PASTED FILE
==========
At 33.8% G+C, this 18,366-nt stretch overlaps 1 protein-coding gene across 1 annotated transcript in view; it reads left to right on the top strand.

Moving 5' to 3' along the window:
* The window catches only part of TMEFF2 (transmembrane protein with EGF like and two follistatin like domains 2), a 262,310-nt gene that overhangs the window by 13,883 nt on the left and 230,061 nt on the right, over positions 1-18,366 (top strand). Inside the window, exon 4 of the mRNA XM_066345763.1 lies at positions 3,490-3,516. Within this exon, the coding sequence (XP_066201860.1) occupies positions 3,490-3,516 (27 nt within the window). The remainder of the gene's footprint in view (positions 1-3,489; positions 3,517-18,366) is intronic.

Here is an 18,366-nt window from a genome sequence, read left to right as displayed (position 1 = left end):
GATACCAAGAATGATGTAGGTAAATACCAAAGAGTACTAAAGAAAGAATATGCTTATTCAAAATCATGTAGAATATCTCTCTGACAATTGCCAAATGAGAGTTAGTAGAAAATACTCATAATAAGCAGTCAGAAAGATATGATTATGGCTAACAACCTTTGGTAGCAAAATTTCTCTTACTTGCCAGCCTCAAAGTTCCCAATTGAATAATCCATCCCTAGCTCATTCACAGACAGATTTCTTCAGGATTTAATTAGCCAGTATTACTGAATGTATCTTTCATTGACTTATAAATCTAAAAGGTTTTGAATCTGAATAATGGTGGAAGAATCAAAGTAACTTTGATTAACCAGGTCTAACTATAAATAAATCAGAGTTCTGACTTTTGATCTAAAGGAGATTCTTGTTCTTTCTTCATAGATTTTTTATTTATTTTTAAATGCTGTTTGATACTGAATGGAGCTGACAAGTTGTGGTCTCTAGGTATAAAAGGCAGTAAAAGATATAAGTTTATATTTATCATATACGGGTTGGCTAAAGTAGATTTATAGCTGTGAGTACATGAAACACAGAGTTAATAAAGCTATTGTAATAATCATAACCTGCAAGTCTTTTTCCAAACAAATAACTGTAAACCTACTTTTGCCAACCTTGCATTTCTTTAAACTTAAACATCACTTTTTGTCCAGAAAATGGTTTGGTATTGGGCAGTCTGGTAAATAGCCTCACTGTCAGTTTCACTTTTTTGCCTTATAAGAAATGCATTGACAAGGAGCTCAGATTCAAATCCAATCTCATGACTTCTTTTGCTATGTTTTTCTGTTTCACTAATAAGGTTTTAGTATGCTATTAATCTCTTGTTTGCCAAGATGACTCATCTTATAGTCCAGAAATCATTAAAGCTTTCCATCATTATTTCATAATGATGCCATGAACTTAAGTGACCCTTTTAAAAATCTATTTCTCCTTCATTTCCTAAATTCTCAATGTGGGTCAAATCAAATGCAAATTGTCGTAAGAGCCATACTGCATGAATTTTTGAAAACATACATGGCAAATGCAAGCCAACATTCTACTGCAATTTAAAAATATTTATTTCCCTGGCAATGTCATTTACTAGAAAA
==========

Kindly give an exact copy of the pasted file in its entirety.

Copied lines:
At 33.8% G+C, this 18,366-nt stretch overlaps 1 protein-coding gene across 1 annotated transcript in view; it reads left to right on the top strand.

Moving 5' to 3' along the window:
* The window catches only part of TMEFF2 (transmembrane protein with EGF like and two follistatin like domains 2), a 262,310-nt gene that overhangs the window by 13,883 nt on the left and 230,061 nt on the right, over positions 1-18,366 (top strand). Inside the window, exon 4 of the mRNA XM_066345763.1 lies at positions 3,490-3,516. Within this exon, the coding sequence (XP_066201860.1) occupies positions 3,490-3,516 (27 nt within the window). The remainder of the gene's footprint in view (positions 1-3,489; positions 3,517-18,366) is intronic.

Here is an 18,366-nt window from a genome sequence, read left to right as displayed (position 1 = left end):
GATACCAAGAATGATGTAGGTAAATACCAAAGAGTACTAAAGAAAGAATATGCTTATTCAAAATCATGTAGAATATCTCTCTGACAATTGCCAAATGAGAGTTAGTAGAAAATACTCATAATAAGCAGTCAGAAAGATATGATTATGGCTAACAACCTTTGGTAGCAAAATTTCTCTTACTTGCCAGCCTCAAAGTTCCCAATTGAATAATCCATCCCTAGCTCATTCACAGACAGATTTCTTCAGGATTTAATTAGCCAGTATTACTGAATGTATCTTTCATTGACTTATAAATCTAAAAGGTTTTGAATCTGAATAATGGTGGAAGAATCAAAGTAACTTTGATTAACCAGGTCTAACTATAAATAAATCAGAGTTCTGACTTTTGATCTAAAGGAGATTCTTGTTCTTTCTTCATAGATTTTTTATTTATTTTTAAATGCTGTTTGATACTGAATGGAGCTGACAAGTTGTGGTCTCTAGGTATAAAAGGCAGTAAAAGATATAAGTTTATATTTATCATATACGGGTTGGCTAAAGTAGATTTATAGCTGTGAGTACATGAAACACAGAGTTAATAAAGCTATTGTAATAATCATAACCTGCAAGTCTTTTTCCAAACAAATAACTGTAAACCTACTTTTGCCAACCTTGCATTTCTTTAAACTTAAACATCACTTTTTGTCCAGAAAATGGTTTGGTATTGGGCAGTCTGGTAAATAGCCTCACTGTCAGTTTCACTTTTTTGCCTTATAAGAAATGCATTGACAAGGAGCTCAGATTCAAATCCAATCTCATGACTTCTTTTGCTATGTTTTTCTGTTTCACTAATAAGGTTTTAGTATGCTATTAATCTCTTGTTTGCCAAGATGACTCATCTTATAGTCCAGAAATCATTAAAGCTTTCCATCATTATTTCATAATGATGCCATGAACTTAAGTGACCCTTTTAAAAATCTATTTCTCCTTCATTTCCTAAATTCTCAATGTGGGTCAAATCAAATGCAAATTGTCGTAAGAGCCATACTGCATGAATTTTTGAAAACATACATGGCAAATGCAAGCCAACATTCTACTGCAATTTAAAAATATTTATTTCCCTGGCAATGTCATTTACTAGAAAA